June Ponderings

June Ponderings

Where does the time go? Believe it or not, the last time I had the honour of writing the ponderings bestowed upon me it was the beginning of March. In fear of repeating myself, I thought I had better read March’s edition to refresh my memory. The opening paragraph referred to the ‘Beast from the East’, which is a stark contrast to the weather we are currently experiencing. Most clients, except those with silage to do, are hoping for rain, especially those with spring crops that were drilled late in a dry time. On the whole, crops look well, and the grass appears plentiful, which is quite remarkable when you think back.

The ponderings would not be the ponderings without reference to the Basic Payment Scheme. The 6 weeks prior to the 15th May were a complete blur and probably the most hectic yet, which was largely caused by the RPA’s decision to add a ‘hedge layer’ to the online Rural Payments service. I think it was a good idea, but, as ever, poorly executed. In 2017, applicants simply claimed for hedges on a linear basis; let’s face it, a farmer knows his hedges better than anyone. If the applicant was subject to an inspection, then the RPA would check that the hedges claimed on are present and correct. Fast forward to 2018, the RPA introduced a hedge layer, which supposedly maps all eligible hedges using satellite imagery. Applicants could only claim on what was mapped; if they were not mapped, then (yep you guessed it) an RLE1 form was necessary. Unsurprisingly, the hedge layer was not accurate – large sections of hedges were missing etc. All in all, this made the application process even more protracted. If you’re planning on using your hedges next year, it may be worth preparing an RLE1 form in early 2019, when there is less pressure on the system and your local land agent! Separately, although BPS related, please ensure you have saved a copy of your submitted application on your computer. The reason for is the data shown on the application summary is the ‘live’ data on the RPA’s system and can change post-submission, meaning if a BPS 2018 submitted application summary on the Rural Payments service is accessed online at a future date it may not contain the same data as you submitted prior to 15th May.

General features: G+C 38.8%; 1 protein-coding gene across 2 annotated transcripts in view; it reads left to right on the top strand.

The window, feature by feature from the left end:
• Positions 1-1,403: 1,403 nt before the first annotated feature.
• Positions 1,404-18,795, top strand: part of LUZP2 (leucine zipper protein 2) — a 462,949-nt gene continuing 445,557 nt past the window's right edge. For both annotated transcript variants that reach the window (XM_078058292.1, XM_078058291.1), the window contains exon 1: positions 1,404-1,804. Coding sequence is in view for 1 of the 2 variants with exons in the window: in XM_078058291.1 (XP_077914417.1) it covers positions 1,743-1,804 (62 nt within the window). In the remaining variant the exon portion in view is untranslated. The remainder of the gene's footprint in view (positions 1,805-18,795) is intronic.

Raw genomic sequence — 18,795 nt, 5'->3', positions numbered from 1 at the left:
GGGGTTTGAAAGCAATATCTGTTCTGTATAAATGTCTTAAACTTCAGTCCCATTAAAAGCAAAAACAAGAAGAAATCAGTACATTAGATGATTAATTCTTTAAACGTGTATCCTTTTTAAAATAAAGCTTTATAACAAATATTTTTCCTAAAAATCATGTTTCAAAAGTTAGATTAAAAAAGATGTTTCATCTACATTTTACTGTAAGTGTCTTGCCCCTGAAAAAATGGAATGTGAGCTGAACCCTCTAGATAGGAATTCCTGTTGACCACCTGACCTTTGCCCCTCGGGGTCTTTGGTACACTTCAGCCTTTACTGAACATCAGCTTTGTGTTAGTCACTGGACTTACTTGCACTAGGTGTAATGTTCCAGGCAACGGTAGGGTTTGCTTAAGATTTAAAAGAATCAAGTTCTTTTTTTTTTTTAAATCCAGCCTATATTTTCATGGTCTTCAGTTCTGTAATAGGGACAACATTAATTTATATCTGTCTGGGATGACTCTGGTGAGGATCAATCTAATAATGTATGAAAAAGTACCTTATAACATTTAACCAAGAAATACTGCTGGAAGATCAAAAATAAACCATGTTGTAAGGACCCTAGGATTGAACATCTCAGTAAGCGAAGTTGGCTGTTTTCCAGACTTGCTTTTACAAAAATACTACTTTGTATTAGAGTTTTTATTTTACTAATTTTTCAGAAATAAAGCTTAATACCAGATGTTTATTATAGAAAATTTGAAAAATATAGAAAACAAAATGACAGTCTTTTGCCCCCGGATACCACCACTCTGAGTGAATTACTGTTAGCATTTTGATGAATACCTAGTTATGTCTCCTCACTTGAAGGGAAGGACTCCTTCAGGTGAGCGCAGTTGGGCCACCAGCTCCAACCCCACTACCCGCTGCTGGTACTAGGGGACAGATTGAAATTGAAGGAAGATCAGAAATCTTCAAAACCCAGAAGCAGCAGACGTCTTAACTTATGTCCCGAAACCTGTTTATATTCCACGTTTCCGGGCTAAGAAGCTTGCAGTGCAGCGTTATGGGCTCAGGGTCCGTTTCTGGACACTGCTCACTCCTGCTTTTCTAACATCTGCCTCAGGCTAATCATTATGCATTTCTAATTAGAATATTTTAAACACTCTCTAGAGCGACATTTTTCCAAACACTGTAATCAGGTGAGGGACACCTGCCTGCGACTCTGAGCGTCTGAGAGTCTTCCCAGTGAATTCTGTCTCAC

For those that requested a Mid-Tier Application Pack by 31st May 2018, remember you have until 31st July 2018 to submit your application. With the introduction of the simplified Mid-Tier offers, it is clear that more farmers are applying this year than in previous years. If you are minded to seek our assistance with an application, then please contact us sooner rather than later, so we can make a start. The application process can be time consuming, and may require input from third parties, so please make a start now. The Agricultural Team have a good understanding of the scheme and are ready to help clients with their applications, so please do not hesitate to contact a member of the team.


I seem to mention this next subject frequently, which is hardly surprising, as there is a lot to gain (or lose). That subject is the formalisation of informal arrangements, commonly known as a ‘Gentlemens Agreement’. At present, I am dealing with several disputes concerning boundaries or occupations, which nearly all started life as informal agreements. A reasonably small upfront cost could save you significant sums in the future. For example, if someone can successfully claim an Agricultural Holdings Act 1986 tenancy, then this could reduce the property’s value by half!! The agreement need not be complicated, it could be letter of agreement, which is signed by both parties. Doing nothing is rarely the right answer. Consider also possible taxation implications of informal arrangements. If an informal grazier transpires to be a tenancy, then how will this affect your taxation status? Please save yourself the time and expense of a dispute by putting in place an agreement while the parties are getting on.


Continuing in a similar vein, I thought I would finish off with a case concerning the ‘hedge and ditch’ rule, which serves as a useful reminder as to its relevance in the context of a boundary dispute. The case related to a dispute between Mr Upton, the landowner, and the neighbour, Mr Parmar. Mr Upton accused Mr Parmar of trespassing on his land, which had formerly been a ditch that Mr Parmar had filled in. The ditch was located on the far side of the hedge owned by Mr Upton and the previous ditch area, Mr Parmar subsequently developed. At the County Court hearing, the judge found in favour of Mr Upton, seeing no reason to depart from the ‘hedge and ditch’ rule. Mr Parmar appealed the decision providing additional evidence challenging the rule. Again, the Court dismissed this. The judge held the view that the ‘hedge and ditch’ rule remained very relevant and, in the absence of any compelling evidence to the contrary, the presumption of the hedge and ditch rule would stand.


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